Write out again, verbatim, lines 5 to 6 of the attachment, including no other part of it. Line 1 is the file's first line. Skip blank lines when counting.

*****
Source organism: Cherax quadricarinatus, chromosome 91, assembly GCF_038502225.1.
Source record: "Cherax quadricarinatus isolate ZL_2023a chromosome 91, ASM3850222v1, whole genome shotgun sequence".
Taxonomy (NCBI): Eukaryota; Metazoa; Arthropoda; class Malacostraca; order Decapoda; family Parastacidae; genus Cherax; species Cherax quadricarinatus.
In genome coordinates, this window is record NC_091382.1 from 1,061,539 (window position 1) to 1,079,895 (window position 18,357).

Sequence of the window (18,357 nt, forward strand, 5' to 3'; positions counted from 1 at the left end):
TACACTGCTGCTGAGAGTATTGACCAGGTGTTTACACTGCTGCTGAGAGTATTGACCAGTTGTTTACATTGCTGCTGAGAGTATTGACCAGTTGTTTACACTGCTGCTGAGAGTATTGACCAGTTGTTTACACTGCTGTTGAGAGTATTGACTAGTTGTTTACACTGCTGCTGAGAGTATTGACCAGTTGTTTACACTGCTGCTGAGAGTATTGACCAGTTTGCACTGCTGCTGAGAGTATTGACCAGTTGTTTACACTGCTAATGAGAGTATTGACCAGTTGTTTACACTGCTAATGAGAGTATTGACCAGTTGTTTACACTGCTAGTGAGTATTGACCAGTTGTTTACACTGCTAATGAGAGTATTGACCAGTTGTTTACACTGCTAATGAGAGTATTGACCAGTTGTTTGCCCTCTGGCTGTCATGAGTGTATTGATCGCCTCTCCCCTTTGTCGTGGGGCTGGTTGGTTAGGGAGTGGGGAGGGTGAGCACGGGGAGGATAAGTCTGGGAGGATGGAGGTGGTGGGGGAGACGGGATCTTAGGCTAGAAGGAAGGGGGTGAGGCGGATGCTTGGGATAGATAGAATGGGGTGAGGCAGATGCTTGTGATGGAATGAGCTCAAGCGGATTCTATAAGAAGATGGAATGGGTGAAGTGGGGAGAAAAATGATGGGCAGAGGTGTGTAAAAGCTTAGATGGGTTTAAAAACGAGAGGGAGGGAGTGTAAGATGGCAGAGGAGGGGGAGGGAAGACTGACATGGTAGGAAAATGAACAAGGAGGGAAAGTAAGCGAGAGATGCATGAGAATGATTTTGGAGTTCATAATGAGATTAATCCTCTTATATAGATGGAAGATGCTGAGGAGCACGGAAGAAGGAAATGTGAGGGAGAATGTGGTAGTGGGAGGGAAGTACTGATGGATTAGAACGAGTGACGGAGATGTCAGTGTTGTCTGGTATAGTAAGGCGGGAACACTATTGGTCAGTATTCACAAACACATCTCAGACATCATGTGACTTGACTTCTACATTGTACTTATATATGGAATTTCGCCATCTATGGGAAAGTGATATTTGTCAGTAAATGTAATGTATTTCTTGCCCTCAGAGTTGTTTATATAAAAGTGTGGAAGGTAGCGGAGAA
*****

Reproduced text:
Sequence of the window (18,357 nt, forward strand, 5' to 3'; positions counted from 1 at the left end):
TACACTGCTGCTGAGAGTATTGACCAGGTGTTTACACTGCTGCTGAGAGTATTGACCAGTTGTTTACATTGCTGCTGAGAGTATTGACCAGTTGTTTACACTGCTGCTGAGAGTATTGACCAGTTGTTTACACTGCTGTTGAGAGTATTGACTAGTTGTTTACACTGCTGCTGAGAGTATTGACCAGTTGTTTACACTGCTGCTGAGAGTATTGACCAGTTTGCACTGCTGCTGAGAGTATTGACCAGTTGTTTACACTGCTAATGAGAGTATTGACCAGTTGTTTACACTGCTAATGAGAGTATTGACCAGTTGTTTACACTGCTAGTGAGTATTGACCAGTTGTTTACACTGCTAATGAGAGTATTGACCAGTTGTTTACACTGCTAATGAGAGTATTGACCAGTTGTTTGCCCTCTGGCTGTCATGAGTGTATTGATCGCCTCTCCCCTTTGTCGTGGGGCTGGTTGGTTAGGGAGTGGGGAGGGTGAGCACGGGGAGGATAAGTCTGGGAGGATGGAGGTGGTGGGGGAGACGGGATCTTAGGCTAGAAGGAAGGGGGTGAGGCGGATGCTTGGGATAGATAGAATGGGGTGAGGCAGATGCTTGTGATGGAATGAGCTCAAGCGGATTCTATAAGAAGATGGAATGGGTGAAGTGGGGAGAAAAATGATGGGCAGAGGTGTGTAAAAGCTTAGATGGGTTTAAAAACGAGAGGGAGGGAGTGTAAGATGGCAGAGGAGGGGGAGGGAAGACTGACATGGTAGGAAAATGAACAAGGAGGGAAAGTAAGCGAGAGATGCATGAGAATGATTTTGGAGTTCATAATGAGATTAATCCTCTTATATAGATGGAAGATGCTGAGGAGCACGGAAGAAGGAAATGTGAGGGAGAATGTGGTAGTGGGAGGGAAGTACTGATGGATTAGAACGAGTGACGGAGATGTCAGTGTTGTCTGGTATAGTAAGGCGGGAACACTATTGGTCAGTATTCACAAACACATCTCAGACATCATGTGACTTGACTTCTACATTGTACTTATATATGGAATTTCGCCATCTATGGGAAAGTGATATTTGTCAGTAAATGTAATGTATTTCTTGCCCTCAGAGTTGTTTATATAAAAGTGTGGAAGGTAGCGGAGAA